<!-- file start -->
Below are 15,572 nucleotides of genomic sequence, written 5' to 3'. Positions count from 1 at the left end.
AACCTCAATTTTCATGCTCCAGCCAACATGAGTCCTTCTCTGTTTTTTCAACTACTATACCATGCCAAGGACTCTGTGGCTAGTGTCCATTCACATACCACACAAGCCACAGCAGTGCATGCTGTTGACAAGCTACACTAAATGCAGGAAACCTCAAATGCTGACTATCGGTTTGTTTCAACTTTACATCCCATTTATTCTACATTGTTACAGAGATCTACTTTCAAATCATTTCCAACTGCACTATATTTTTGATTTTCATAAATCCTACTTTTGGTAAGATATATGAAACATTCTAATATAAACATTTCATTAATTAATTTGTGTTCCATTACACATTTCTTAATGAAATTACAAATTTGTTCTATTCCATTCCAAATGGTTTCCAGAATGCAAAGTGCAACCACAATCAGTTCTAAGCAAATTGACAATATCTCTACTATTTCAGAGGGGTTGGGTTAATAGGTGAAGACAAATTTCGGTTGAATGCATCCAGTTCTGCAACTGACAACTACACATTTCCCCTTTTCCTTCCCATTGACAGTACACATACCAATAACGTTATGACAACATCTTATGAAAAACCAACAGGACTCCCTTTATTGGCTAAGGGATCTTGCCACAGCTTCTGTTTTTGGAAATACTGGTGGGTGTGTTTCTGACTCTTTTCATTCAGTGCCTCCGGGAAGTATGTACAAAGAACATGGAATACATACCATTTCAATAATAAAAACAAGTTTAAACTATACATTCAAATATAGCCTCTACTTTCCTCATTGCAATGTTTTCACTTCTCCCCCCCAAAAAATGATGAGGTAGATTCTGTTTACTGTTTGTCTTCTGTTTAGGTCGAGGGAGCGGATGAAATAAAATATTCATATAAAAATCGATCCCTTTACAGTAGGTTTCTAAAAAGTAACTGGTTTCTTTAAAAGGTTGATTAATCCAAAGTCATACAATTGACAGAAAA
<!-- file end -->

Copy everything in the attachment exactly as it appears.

Below are 15,572 nucleotides of genomic sequence, written 5' to 3'. Positions count from 1 at the left end.
AACCTCAATTTTCATGCTCCAGCCAACATGAGTCCTTCTCTGTTTTTTCAACTACTATACCATGCCAAGGACTCTGTGGCTAGTGTCCATTCACATACCACACAAGCCACAGCAGTGCATGCTGTTGACAAGCTACACTAAATGCAGGAAACCTCAAATGCTGACTATCGGTTTGTTTCAACTTTACATCCCATTTATTCTACATTGTTACAGAGATCTACTTTCAAATCATTTCCAACTGCACTATATTTTTGATTTTCATAAATCCTACTTTTGGTAAGATATATGAAACATTCTAATATAAACATTTCATTAATTAATTTGTGTTCCATTACACATTTCTTAATGAAATTACAAATTTGTTCTATTCCATTCCAAATGGTTTCCAGAATGCAAAGTGCAACCACAATCAGTTCTAAGCAAATTGACAATATCTCTACTATTTCAGAGGGGTTGGGTTAATAGGTGAAGACAAATTTCGGTTGAATGCATCCAGTTCTGCAACTGACAACTACACATTTCCCCTTTTCCTTCCCATTGACAGTACACATACCAATAACGTTATGACAACATCTTATGAAAAACCAACAGGACTCCCTTTATTGGCTAAGGGATCTTGCCACAGCTTCTGTTTTTGGAAATACTGGTGGGTGTGTTTCTGACTCTTTTCATTCAGTGCCTCCGGGAAGTATGTACAAAGAACATGGAATACATACCATTTCAATAATAAAAACAAGTTTAAACTATACATTCAAATATAGCCTCTACTTTCCTCATTGCAATGTTTTCACTTCTCCCCCCCAAAAAATGATGAGGTAGATTCTGTTTACTGTTTGTCTTCTGTTTAGGTCGAGGGAGCGGATGAAATAAAATATTCATATAAAAATCGATCCCTTTACAGTAGGTTTCTAAAAAGTAACTGGTTTCTTTAAAAGGTTGATTAATCCAAAGTCATACAATTGACAGAAAA